SENEGAL BIRDING TOUR: DETAILED ITINERARY
Senegal: Day 1 Our tour begins this evening at Dakar international airport. We will spend the night in the airport region.
Senegal: Day 2 From the Dakar region we will drive northwards and then eastwards, past St Louis and Richard Toll, to the remote town of Podor for a two nights stay.
As we travel northwards the huge baobab trees and well-wooded acacia savanna of the Dakar region gradually give way to sparse thorn scrub as we enter the Sahel, the great band of drought-prone, semi-arid country along the southern edge of the inexorably-advancing Sahara.
Town birds include Yellow-billed Kite, Hooded Vulture, Little Swift and Pied Crow, We will keep a lookout during the journey for anything of interest, such as our first Abyssinian and Rufous-crowned Rollers and Blue-naped Mousebirds, and we can expect to see many Long-tailed Glossy and Chestnut-bellied Starlings (our first Sahelian specialities) around the small villages of thatched huts.
We will pass by the town of St Louis, the old French colonial capital of both Senegal and Mauritania, and site of the first bridge over the Senegal River, but now only a pale shadow of its former self in spite of some recent renovation and revitalization.
As one leaves the lush, irrigated, sugar cane plantations that dominate the Senegal River valley, one enters an extensive dry, sandy landscape that is meagrely clad with a sparse, goat- and cattle-chewed grassland and acacia scrub. We will arrive in the far north in time for some initial exploration this afternoon.
Senegal: Day 3 As we explore the arid landscapes in the vicinity of Podor we will be very conscious of the unseen presence of the Sahara, for the border of the desert lies not far to the north.
Early in the morning the open acacia savannas and sparsely vegetated grasslands are still and pleasant, but as the sun rises higher into the sky a hot wind can start to blow from the desert until the air is hazy with dust, only quietening down again towards mid-afternoon.
Here we shall be concentrating on looking for some very special birds that are restricted to this semi-desert fringe of tropical Africa. This is the haunt of one of the most attractive Sahelian birds, the smart little Cricket (or Scaly-fronted) Warbler and we have an excellent chance of finding this charming species in this harsh landscape. We shall also be on the lookout for some other major Sahelian specialities, in particular the uncommon, restricted-range Little Grey Woodpecker and the tiny Sennar Penduline Tit. Both can be found feeding quietly in the small acacias that dot the area. We can also expect to find restless flocks of Sudan Golden Sparrows. With just a bit of good fortune and persistence, we will come across the beautiful but little-known Golden Nightjar.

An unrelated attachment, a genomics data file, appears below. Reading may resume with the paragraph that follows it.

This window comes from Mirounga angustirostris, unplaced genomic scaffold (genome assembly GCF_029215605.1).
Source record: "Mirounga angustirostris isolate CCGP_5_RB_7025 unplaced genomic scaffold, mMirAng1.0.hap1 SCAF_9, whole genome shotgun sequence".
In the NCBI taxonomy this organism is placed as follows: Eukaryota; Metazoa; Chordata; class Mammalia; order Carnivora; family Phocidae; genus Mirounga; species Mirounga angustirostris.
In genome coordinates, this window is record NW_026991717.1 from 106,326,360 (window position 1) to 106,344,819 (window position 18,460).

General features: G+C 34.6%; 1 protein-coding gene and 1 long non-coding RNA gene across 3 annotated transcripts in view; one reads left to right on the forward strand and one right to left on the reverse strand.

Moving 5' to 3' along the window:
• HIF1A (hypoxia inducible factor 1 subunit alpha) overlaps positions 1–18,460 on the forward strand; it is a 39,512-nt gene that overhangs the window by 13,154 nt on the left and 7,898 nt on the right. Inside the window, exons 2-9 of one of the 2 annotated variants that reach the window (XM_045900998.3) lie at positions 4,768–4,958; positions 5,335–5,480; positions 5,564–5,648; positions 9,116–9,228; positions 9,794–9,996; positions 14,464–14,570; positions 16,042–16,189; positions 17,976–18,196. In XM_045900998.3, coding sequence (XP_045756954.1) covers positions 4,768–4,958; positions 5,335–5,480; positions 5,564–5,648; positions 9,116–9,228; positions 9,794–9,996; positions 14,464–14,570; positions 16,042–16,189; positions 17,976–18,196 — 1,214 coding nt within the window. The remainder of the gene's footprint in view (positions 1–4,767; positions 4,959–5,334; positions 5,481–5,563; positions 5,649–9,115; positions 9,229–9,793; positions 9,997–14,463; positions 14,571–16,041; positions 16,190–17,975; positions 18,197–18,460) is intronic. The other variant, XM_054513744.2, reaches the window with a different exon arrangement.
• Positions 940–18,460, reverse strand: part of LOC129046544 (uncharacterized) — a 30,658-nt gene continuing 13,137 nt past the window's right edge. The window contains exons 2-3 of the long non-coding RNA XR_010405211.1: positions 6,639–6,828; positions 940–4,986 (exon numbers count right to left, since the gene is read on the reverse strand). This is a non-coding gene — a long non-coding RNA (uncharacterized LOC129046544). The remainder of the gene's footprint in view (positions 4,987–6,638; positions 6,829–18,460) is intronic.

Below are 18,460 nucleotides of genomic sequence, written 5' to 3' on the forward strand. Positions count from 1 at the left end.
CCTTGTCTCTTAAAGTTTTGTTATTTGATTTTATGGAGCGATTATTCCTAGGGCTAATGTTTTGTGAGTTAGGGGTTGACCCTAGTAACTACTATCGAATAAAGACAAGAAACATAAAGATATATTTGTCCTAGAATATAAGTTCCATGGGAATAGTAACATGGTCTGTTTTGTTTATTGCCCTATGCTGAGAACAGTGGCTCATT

Smart Black Scrub Robins with their long tails often cocked upright over their heads are distinctive and showy birds of this habitat, as are three other Sahelian near-endemics; African Collared Dove, Pygmy Sunbird and White-rumped Seedeater. Vieillot’s Barbet, Senegal Eremomela and Senegal Batis are Western African endemics. Other species of particular interest include Black-crowned Sparrow-Lark, Rufous-tailed Scrub Robin (the resident form here is sometimes split off as African Scrub Robin) and Fulvous Babbler.
More widespread species that we may well encounter include Short-toed Snake Eagle, Lanner and Red-necked Falcons, Common Kestrel, Cream-coloured and Temminck’s Coursers, Black-headed Lapwing, Chestnut-bellied Sandgrouse, Laughing and Mourning Collared Doves, the pretty little Namaqua Dove, Black-billed Wood-Dove, African Palm Swift, Striped Kingfisher, Black Scimitarbill, Blue-cheeked, Green and Little Bee-eaters, Eurasian Hoopoe, Western Red-billed Hornbill, African Grey Woodpecker, Singing Bush Lark, Crested Lark, Chestnut-backed Sparrow-Lark, Common Bulbul, Desert Cisticola, Tawny-flanked Prinia, Yellow-bellied Eremomela, Northern Crombec, Grey-backed Camaroptera, Brubru, Black-crowned Tchagra, Southern Grey Shrike, Greater Blue-eared Starling, Northern Grey-headed Sparrow, White-billed Buffalo Weaver, Speckle-fronted and Little Weavers, Cut-throat Finch and Red-billed Firefinch. There are even chances for Pallid Harrier, Barbary Falcon, Common Quail, Common (or Small) Buttonquail, and both Greyish and Verreaux’s Eagle-Owls.
Palearctic migrants can be conspicuous and are likely to include Black Kite, Eurasian Wryneck, Greater Short-toed Lark, Barn Swallow, Common House Martin, Tawny and Tree Pipits, Common Redstart, Northern and Black-eared Wheatears, Western Olivaceous, Western Bonelli’s, Western Orphean, Subalpine Warbler, Common Whitethroat, Common and Iberian Chiffchaffs, and Woodchat Shrike.
Senegal: Day 4 After some final birding in the arid Sahel of northernmost Senegal we will travel westwards to the Djoudj National Park for an overnight stay.